“Flying between the cold moon and the earth / Cupid all arm’d: a certain aim he took / At a fair vestal throned by the west, / And loos’d his love-shaft smartly from his bow…” An illustration by Alfred Fredericks in William Shakespeare, A Midsummer-Night’s Dream, (New York: D. Appleton and Company, 1874) p. 30. Courtesy of The Library of Congress.

‘[S]uch are the blind boy’s vagaries,’ wrote one incredulous reporter for the Australian: ‘he [Cupid] had been flinging his shafts’ willy-nilly![6]

A reporter for the Parramatta Chronicle likewise described the woman as ‘an aged female of rather venerable aspect.’[7] Both reporters called her ‘Mary Peisley,’ but no such name can be found in the convict records. However, the descriptions they provided of Mary P. combined with the fact that ‘Peisley’ could easily have been a misreading of a poorly handwritten ‘Parsley’ adds weight to the possibility that ‘Mary Peisley’ was in fact Mary Parsley (alias Mary Batey); a five-foot-nothing married dairy maid from Dumfriesshire in the Scottish lowlands who had been convicted at the Cumberland Quarter Sessions on 3 July 1838 and sentenced to seven years transportation for stealing a shawl. When Parsley arrived in the colony per Planter (2) (1839), the details recorded in the Convict Indents reveal that she was 42 years old, could read but not write, had a sallow and freckled complexion (though another describes her as ‘ruddy’), dark hazel eyes, brown hair mixed with grey, a small scar on the right side of her mouth, a semicircular scar on the ball of her left thumb, and two scars on the back of her little finger on her left hand.[8] These details of a woman who, in those days, would have been considered ‘past her prime’ align well with the reporters’ descriptions of the ‘aged’ woman they beheld some five years later and knew as Peisley. Other convict records tell us, too, that Parsley was based in the district of Parramatta.[9]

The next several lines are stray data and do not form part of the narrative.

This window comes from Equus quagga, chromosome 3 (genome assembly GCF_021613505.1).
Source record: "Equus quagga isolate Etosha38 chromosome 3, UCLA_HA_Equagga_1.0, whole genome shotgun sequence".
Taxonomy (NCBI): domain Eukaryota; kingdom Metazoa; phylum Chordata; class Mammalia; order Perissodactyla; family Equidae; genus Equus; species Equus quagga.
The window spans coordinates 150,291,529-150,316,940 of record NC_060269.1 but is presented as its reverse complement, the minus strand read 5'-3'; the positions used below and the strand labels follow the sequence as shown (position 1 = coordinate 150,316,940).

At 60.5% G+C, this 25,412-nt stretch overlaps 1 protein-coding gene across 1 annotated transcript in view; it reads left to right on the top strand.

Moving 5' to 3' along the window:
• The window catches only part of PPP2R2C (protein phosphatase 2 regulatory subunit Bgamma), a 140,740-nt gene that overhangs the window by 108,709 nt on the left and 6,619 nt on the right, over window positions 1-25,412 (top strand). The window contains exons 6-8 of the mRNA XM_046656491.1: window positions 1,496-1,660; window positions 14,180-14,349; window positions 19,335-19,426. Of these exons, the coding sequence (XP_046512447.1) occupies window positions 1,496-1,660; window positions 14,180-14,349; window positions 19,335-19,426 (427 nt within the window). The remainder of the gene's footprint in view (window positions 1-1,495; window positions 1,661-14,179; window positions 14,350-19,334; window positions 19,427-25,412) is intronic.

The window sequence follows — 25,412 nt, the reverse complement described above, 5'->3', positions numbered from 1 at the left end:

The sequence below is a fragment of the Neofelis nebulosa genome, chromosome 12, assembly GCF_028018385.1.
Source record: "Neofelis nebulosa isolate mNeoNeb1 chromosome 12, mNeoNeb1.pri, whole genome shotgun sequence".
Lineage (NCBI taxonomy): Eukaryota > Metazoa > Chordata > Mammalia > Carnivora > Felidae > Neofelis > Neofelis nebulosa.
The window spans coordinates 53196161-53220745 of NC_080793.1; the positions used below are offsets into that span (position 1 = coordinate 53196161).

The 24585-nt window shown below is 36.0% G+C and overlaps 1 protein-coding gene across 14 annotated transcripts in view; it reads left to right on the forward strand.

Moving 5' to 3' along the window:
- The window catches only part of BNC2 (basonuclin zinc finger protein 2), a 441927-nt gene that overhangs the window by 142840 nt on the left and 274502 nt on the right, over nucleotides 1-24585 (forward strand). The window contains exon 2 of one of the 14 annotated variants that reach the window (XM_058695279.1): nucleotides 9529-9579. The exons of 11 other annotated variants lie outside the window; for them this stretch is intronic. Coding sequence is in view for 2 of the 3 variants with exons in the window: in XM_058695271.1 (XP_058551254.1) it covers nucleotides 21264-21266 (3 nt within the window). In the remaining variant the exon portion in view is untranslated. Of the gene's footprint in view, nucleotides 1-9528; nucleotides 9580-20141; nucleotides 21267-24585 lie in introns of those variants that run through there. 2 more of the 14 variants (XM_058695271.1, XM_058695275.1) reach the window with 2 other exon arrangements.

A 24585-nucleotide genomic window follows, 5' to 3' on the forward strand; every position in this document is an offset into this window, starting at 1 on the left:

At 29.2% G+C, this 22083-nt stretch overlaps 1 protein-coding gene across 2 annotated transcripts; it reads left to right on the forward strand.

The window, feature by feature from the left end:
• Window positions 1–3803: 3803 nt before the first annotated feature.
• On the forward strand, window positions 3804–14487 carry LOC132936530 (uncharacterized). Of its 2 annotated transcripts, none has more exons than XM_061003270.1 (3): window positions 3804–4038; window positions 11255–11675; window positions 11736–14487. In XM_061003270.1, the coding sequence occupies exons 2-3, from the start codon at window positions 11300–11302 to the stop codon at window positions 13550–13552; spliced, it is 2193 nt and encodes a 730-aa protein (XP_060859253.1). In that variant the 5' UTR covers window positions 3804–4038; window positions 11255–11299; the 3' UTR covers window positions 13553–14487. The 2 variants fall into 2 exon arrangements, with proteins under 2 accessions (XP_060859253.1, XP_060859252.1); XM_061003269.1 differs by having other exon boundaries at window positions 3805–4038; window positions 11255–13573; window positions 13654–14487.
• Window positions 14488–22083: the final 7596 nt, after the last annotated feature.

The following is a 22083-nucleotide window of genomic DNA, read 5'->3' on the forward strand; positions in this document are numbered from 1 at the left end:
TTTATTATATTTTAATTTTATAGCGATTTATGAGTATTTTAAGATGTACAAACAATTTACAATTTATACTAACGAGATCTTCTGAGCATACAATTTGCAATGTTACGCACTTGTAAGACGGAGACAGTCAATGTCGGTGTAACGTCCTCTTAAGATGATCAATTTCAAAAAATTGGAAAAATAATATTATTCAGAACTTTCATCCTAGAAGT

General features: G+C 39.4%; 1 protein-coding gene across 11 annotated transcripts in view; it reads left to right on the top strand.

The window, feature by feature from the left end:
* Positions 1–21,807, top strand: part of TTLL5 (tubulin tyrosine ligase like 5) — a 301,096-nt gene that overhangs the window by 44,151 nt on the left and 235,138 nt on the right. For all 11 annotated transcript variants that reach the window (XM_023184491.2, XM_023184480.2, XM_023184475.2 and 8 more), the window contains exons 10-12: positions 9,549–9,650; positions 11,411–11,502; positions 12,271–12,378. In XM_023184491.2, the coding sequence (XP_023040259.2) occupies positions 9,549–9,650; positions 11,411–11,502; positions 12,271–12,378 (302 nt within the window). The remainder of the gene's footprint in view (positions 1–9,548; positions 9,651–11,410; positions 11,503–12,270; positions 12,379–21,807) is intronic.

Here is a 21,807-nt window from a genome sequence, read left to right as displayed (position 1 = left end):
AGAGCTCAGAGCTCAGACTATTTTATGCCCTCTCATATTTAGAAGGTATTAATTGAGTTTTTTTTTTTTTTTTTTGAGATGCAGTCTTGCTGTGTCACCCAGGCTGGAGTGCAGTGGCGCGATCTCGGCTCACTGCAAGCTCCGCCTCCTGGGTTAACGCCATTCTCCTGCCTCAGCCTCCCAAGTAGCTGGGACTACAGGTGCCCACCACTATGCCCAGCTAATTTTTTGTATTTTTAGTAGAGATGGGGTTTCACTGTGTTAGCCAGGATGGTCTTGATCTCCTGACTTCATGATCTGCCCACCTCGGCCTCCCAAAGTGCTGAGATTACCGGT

Another servant in the Houisons’ employ divulged all that she knew of the affair, no doubt wishing to shield herself from any accusations that she may have in fact been the true object of the smitten he-creature’s affections. On Valentine’s Day evening, the servant informed the bar, Mary P. had told her that a gentleman wished to give them both ‘an elegant little supper, consisting of a few eggs, and other choice delicacies, such as sausages and cheese, with radishes and ignions [sic], to which was to be superadded a bottle of wine, to crown the banquet. But as witness did not cordially concur in the entertainment, Mary did not press the proposed “petite souper,” and so the matter dropped.’[10]

Valentine's Day, The Comic Almanack (1837), 1830s, nineteenth century
CLICK IMAGE TO ENLARGE. “February – Valentine’s Day,” The Comic Almanack (1837). 1859,0316.618, AN62804001. CC BY-NC-SA 4.0. © The Trustees of the British Museum.

Mary P. did not disagree with anything her fellow servant had stated but added that she ‘had refused with dignity becoming the employment she was in, and with a proper respect to herself, the entertainment that had certainly been offered to her by a man whom she did not know, but who had come into the yard at the rear of her master’s premises.’ It was at this point of the proceedings that the people assembled to hear her case caught a glimpse of what may have sparked the infatuation of her nocturnal visitor in the first place; for what Mary reportedly lacked in terms of an alluring, youthful visage she most certainly made up for in personality and homespun wisdom! Mary informed those present that she had also refused the man’s advances ‘because she felt perfectly convinced that where gentlemen, instead of making “cupboard love,” voluntarily proffer such, they unfortunately have intentions of a very villainous nature in view towards those they feast, and she was by no means a female of that sort.’[11] Indeed! ‘Tis against nature! All ye fair and tender maidens, never trust an unaccustomed he-creature bearing snags and vino!

Mary said all the right things but may have pushed things too far when, in an attempt to distance herself from everything untoward, went so far as to suggest that Mrs. Houison seeing a man on the staircase ‘must have been a perfect illusion on the part of that lady—such a thing could not have been.’[12]

‘The Bench, not going the full extent of belief laid down in Sir Walter Scott’s Demonology and Witchcraft, as to these extraordinary illusions of eyesight,’ and apparently unwilling to believe that a convict maid would refuse a dalliance, least of all on Valentine’s Day, sentenced Mary to two months in the Parramatta Female Factory’s third class. Furthermore, she was to spend the first and last week of her sentence in solitary confinement — far beyond the reach of a certain ‘weak, susceptible man’ whose heart she set aflutter.[13]